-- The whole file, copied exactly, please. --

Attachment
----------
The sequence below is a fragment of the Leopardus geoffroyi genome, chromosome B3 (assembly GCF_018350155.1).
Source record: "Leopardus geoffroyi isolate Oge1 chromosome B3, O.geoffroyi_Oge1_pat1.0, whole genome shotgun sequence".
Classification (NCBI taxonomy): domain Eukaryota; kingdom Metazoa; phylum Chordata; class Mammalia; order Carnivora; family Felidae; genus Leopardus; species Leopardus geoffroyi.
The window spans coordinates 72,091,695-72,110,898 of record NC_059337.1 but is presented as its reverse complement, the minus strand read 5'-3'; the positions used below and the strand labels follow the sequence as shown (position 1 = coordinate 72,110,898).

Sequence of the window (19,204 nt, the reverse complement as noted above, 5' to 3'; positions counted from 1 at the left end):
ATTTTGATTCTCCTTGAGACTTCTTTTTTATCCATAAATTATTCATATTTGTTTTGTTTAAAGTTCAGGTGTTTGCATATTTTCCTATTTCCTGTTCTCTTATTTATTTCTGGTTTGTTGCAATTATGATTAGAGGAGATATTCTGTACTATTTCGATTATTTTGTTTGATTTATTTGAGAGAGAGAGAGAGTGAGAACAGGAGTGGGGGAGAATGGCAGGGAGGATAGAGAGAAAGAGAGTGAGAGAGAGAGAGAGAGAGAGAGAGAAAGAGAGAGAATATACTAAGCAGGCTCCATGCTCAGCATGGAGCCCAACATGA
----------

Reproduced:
The sequence below is a fragment of the Leopardus geoffroyi genome, chromosome B3 (assembly GCF_018350155.1).
Source record: "Leopardus geoffroyi isolate Oge1 chromosome B3, O.geoffroyi_Oge1_pat1.0, whole genome shotgun sequence".
Classification (NCBI taxonomy): domain Eukaryota; kingdom Metazoa; phylum Chordata; class Mammalia; order Carnivora; family Felidae; genus Leopardus; species Leopardus geoffroyi.
The window spans coordinates 72,091,695-72,110,898 of record NC_059337.1 but is presented as its reverse complement, the minus strand read 5'-3'; the positions used below and the strand labels follow the sequence as shown (position 1 = coordinate 72,110,898).

Sequence of the window (19,204 nt, the reverse complement as noted above, 5' to 3'; positions counted from 1 at the left end):
ATTTTGATTCTCCTTGAGACTTCTTTTTTATCCATAAATTATTCATATTTGTTTTGTTTAAAGTTCAGGTGTTTGCATATTTTCCTATTTCCTGTTCTCTTATTTATTTCTGGTTTGTTGCAATTATGATTAGAGGAGATATTCTGTACTATTTCGATTATTTTGTTTGATTTATTTGAGAGAGAGAGAGAGTGAGAACAGGAGTGGGGGAGAATGGCAGGGAGGATAGAGAGAAAGAGAGTGAGAGAGAGAGAGAGAGAGAGAGAGAAAGAGAGAGAATATACTAAGCAGGCTCCATGCTCAGCATGGAGCCCAACATGA